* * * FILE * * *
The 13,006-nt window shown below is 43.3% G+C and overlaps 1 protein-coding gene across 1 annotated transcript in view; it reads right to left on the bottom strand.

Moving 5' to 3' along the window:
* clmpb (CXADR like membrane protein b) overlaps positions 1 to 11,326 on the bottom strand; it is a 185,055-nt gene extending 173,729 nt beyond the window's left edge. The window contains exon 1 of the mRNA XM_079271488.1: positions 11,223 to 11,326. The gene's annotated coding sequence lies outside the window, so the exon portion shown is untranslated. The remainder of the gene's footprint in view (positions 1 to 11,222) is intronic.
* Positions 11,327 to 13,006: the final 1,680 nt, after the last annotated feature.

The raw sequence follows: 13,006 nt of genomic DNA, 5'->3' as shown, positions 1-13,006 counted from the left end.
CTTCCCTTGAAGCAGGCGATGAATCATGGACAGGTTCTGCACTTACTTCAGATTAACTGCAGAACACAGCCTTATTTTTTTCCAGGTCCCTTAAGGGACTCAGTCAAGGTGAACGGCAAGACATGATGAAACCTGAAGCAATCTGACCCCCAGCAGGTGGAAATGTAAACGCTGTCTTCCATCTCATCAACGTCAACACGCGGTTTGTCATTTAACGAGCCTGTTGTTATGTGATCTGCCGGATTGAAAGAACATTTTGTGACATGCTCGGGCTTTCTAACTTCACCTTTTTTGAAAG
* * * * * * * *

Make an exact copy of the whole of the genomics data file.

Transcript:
The 13,006-nt window shown below is 43.3% G+C and overlaps 1 protein-coding gene across 1 annotated transcript in view; it reads right to left on the bottom strand.

Moving 5' to 3' along the window:
* clmpb (CXADR like membrane protein b) overlaps positions 1 to 11,326 on the bottom strand; it is a 185,055-nt gene extending 173,729 nt beyond the window's left edge. The window contains exon 1 of the mRNA XM_079271488.1: positions 11,223 to 11,326. The gene's annotated coding sequence lies outside the window, so the exon portion shown is untranslated. The remainder of the gene's footprint in view (positions 1 to 11,222) is intronic.
* Positions 11,327 to 13,006: the final 1,680 nt, after the last annotated feature.

The raw sequence follows: 13,006 nt of genomic DNA, 5'->3' as shown, positions 1-13,006 counted from the left end.
CTTCCCTTGAAGCAGGCGATGAATCATGGACAGGTTCTGCACTTACTTCAGATTAACTGCAGAACACAGCCTTATTTTTTTCCAGGTCCCTTAAGGGACTCAGTCAAGGTGAACGGCAAGACATGATGAAACCTGAAGCAATCTGACCCCCAGCAGGTGGAAATGTAAACGCTGTCTTCCATCTCATCAACGTCAACACGCGGTTTGTCATTTAACGAGCCTGTTGTTATGTGATCTGCCGGATTGAAAGAACATTTTGTGACATGCTCGGGCTTTCTAACTTCACCTTTTTTGAAAG